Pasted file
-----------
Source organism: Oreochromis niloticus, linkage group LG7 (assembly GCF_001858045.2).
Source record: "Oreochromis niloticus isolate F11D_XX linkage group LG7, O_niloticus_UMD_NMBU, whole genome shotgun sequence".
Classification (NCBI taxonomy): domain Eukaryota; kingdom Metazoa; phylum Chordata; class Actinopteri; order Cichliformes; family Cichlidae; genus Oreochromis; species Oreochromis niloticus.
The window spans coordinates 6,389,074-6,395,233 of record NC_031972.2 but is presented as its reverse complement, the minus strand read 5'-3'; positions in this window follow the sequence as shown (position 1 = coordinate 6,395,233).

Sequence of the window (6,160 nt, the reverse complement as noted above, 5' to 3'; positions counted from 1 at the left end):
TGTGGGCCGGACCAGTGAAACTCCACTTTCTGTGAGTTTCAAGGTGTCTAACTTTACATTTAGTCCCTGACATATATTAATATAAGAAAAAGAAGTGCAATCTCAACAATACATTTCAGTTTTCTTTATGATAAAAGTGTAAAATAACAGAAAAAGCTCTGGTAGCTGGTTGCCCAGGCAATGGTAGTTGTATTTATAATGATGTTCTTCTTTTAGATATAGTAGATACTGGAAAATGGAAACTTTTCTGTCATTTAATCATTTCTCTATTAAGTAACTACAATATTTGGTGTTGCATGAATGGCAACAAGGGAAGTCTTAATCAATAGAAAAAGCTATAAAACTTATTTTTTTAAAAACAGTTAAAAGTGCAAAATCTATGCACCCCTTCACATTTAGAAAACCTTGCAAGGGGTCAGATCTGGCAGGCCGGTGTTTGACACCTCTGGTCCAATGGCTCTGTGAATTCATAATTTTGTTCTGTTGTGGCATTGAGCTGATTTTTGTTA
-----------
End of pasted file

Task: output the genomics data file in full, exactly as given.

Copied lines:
Source organism: Oreochromis niloticus, linkage group LG7 (assembly GCF_001858045.2).
Source record: "Oreochromis niloticus isolate F11D_XX linkage group LG7, O_niloticus_UMD_NMBU, whole genome shotgun sequence".
Classification (NCBI taxonomy): domain Eukaryota; kingdom Metazoa; phylum Chordata; class Actinopteri; order Cichliformes; family Cichlidae; genus Oreochromis; species Oreochromis niloticus.
The window spans coordinates 6,389,074-6,395,233 of record NC_031972.2 but is presented as its reverse complement, the minus strand read 5'-3'; positions in this window follow the sequence as shown (position 1 = coordinate 6,395,233).

Sequence of the window (6,160 nt, the reverse complement as noted above, 5' to 3'; positions counted from 1 at the left end):
TGTGGGCCGGACCAGTGAAACTCCACTTTCTGTGAGTTTCAAGGTGTCTAACTTTACATTTAGTCCCTGACATATATTAATATAAGAAAAAGAAGTGCAATCTCAACAATACATTTCAGTTTTCTTTATGATAAAAGTGTAAAATAACAGAAAAAGCTCTGGTAGCTGGTTGCCCAGGCAATGGTAGTTGTATTTATAATGATGTTCTTCTTTTAGATATAGTAGATACTGGAAAATGGAAACTTTTCTGTCATTTAATCATTTCTCTATTAAGTAACTACAATATTTGGTGTTGCATGAATGGCAACAAGGGAAGTCTTAATCAATAGAAAAAGCTATAAAACTTATTTTTTTAAAAACAGTTAAAAGTGCAAAATCTATGCACCCCTTCACATTTAGAAAACCTTGCAAGGGGTCAGATCTGGCAGGCCGGTGTTTGACACCTCTGGTCCAATGGCTCTGTGAATTCATAATTTTGTTCTGTTGTGGCATTGAGCTGATTTTTGTTA